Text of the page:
Wall Street Christmas Tree Lit Up as Neighboring Buildings Remain Powerless
LOWER MANHATTAN — The 89th lighting of the New York Stock Exchange was more subdued than usual Tuesday as lower Manhattan continued to deal with Hurricane Sandy's aftermath.
Hundreds still gathered on the cobblestoned street outside the NYSE, though the crowds weren’t as large as years past, residents said.
“I don’t think they really advertised the lighting this year,” said Annie Joachim, an event planner who lives nearby on Broad Street.
But others said they expected that this year would feel less inviting. Many residents and local businesses remain without power and have, at least temporarily, been displaced by flood damage.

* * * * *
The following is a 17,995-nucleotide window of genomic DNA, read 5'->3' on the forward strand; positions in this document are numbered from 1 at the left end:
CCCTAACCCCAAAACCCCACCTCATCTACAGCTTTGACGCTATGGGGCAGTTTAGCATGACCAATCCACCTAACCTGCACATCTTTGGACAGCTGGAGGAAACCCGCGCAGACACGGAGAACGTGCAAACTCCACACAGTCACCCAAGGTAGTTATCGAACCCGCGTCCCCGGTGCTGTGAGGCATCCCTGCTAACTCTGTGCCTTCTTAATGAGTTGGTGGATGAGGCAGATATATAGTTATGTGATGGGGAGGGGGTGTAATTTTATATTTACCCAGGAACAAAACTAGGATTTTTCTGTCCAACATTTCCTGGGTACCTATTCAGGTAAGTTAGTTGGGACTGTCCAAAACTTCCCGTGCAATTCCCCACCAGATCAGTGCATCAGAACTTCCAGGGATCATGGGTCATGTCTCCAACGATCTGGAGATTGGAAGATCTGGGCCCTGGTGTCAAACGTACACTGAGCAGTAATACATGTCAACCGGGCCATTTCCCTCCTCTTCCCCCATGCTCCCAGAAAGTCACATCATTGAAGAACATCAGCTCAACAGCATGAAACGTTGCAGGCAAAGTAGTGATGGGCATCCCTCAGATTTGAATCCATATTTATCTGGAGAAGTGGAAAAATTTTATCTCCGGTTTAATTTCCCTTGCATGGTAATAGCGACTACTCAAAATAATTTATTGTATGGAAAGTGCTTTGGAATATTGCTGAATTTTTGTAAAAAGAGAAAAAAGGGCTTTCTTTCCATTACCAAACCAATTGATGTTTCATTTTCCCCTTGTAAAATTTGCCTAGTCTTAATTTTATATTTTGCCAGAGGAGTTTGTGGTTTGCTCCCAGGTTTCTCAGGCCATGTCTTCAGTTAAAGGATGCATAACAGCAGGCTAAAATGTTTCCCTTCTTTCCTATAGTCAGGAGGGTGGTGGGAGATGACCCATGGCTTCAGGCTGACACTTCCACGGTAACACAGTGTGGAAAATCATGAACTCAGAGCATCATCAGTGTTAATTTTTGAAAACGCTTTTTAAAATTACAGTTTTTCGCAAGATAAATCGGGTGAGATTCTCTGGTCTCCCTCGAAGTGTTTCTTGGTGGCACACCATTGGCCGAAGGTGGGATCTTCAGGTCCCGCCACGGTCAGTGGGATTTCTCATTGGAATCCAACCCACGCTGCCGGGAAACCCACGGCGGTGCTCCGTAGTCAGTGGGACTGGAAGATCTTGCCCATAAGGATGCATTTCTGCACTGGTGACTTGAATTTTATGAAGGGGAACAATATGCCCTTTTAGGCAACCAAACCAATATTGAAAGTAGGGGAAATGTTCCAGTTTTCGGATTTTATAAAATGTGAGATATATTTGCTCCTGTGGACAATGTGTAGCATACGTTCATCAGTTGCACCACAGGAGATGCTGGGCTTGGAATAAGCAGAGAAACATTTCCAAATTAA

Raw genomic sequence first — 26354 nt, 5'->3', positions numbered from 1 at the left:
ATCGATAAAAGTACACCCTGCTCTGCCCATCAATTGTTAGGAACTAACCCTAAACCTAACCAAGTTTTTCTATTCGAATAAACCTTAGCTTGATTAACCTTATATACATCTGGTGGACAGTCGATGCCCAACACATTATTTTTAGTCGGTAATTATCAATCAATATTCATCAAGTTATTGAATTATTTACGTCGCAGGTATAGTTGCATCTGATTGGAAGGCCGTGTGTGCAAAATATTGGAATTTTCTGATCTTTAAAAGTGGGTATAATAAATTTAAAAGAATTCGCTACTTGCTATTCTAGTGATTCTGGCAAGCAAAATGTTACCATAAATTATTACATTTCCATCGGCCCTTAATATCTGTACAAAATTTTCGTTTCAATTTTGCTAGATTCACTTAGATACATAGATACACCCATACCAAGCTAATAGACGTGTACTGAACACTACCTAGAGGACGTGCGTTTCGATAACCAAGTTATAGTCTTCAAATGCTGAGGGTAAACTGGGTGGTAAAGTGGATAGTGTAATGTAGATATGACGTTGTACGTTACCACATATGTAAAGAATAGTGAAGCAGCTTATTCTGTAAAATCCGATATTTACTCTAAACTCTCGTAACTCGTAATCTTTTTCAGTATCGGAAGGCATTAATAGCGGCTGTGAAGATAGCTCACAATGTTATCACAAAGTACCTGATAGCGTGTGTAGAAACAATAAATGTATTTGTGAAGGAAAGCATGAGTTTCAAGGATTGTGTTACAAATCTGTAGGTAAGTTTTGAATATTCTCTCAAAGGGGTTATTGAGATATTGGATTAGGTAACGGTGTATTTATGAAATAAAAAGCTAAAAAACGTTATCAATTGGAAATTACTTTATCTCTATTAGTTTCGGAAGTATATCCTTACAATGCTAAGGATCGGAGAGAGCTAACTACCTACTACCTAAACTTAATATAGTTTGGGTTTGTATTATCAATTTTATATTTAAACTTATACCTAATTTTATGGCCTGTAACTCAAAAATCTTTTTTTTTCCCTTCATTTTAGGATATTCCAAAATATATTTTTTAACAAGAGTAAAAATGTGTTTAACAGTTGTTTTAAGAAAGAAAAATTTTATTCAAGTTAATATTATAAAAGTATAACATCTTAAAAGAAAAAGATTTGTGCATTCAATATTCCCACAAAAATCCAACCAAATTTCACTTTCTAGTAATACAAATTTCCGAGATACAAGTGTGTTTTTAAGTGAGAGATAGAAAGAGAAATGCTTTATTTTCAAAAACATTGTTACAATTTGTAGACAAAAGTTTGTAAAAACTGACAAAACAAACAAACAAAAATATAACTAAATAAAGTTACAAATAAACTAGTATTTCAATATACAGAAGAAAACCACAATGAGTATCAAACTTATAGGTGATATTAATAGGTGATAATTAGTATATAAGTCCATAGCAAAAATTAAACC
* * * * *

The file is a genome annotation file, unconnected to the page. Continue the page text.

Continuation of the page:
Various musicians played throughout the day by the tree which, though festive, added more noise to streets already filled with the loud blare of generators, some locals said.
The lighting ceremony, which took place around 6 p.m., was relatively brief. A singer sang a couple of holiday tunes — followed by a quick speech by the NYSE chairman, who emphazised the need for more help for Lower Manhattan.
"The work is far from done here," said Carter, before his wife hit the switch to light the tree. "We must stay focused and find ways to continue to contribute."
Soon after the tree’s hundreds of colored lights were illuminated, the crowd — much of which was made up of tourists — quickly thinned out.
"It's a beautiful tree," said one resident who declined to give her name. "Maybe they'll figure out how to get power to the rest of the area too for Christmas."
Editor's Note: An earlier version of this story included a quote blaming the Downtown Alliance for failing to publish the event. The Downtown Alliance is not responsible for the NYSE tree lighting, the New York Stock Exchange is.